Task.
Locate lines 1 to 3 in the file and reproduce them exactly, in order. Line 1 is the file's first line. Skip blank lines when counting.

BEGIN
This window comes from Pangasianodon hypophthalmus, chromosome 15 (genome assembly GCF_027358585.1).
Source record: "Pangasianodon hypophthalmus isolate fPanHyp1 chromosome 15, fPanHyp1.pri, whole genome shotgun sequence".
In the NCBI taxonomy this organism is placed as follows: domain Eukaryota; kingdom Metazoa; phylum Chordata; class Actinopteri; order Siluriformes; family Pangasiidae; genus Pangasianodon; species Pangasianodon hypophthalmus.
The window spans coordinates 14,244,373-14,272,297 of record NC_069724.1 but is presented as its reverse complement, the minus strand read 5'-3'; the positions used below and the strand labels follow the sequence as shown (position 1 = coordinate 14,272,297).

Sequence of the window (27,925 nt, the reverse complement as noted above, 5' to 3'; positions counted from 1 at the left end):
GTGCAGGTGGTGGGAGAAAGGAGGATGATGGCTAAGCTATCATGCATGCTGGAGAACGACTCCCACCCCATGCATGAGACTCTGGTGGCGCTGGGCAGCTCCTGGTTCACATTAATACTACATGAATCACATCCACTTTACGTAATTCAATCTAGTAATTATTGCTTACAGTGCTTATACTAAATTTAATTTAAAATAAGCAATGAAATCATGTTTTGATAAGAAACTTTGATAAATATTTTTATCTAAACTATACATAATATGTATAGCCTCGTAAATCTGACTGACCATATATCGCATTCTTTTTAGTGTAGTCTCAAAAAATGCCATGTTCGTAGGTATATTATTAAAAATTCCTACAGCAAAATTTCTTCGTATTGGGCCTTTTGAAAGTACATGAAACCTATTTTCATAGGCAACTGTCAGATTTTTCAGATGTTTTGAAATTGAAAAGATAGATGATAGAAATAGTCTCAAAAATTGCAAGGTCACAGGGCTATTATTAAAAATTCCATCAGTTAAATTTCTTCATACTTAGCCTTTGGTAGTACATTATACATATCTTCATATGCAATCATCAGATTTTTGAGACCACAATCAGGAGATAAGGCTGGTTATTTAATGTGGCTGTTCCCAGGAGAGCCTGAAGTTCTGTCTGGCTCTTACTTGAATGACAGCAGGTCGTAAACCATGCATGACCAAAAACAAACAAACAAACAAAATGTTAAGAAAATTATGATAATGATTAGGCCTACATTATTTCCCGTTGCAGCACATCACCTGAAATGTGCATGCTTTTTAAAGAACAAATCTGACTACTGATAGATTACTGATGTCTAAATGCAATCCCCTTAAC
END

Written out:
This window comes from Pangasianodon hypophthalmus, chromosome 15 (genome assembly GCF_027358585.1).
Source record: "Pangasianodon hypophthalmus isolate fPanHyp1 chromosome 15, fPanHyp1.pri, whole genome shotgun sequence".
In the NCBI taxonomy this organism is placed as follows: domain Eukaryota; kingdom Metazoa; phylum Chordata; class Actinopteri; order Siluriformes; family Pangasiidae; genus Pangasianodon; species Pangasianodon hypophthalmus.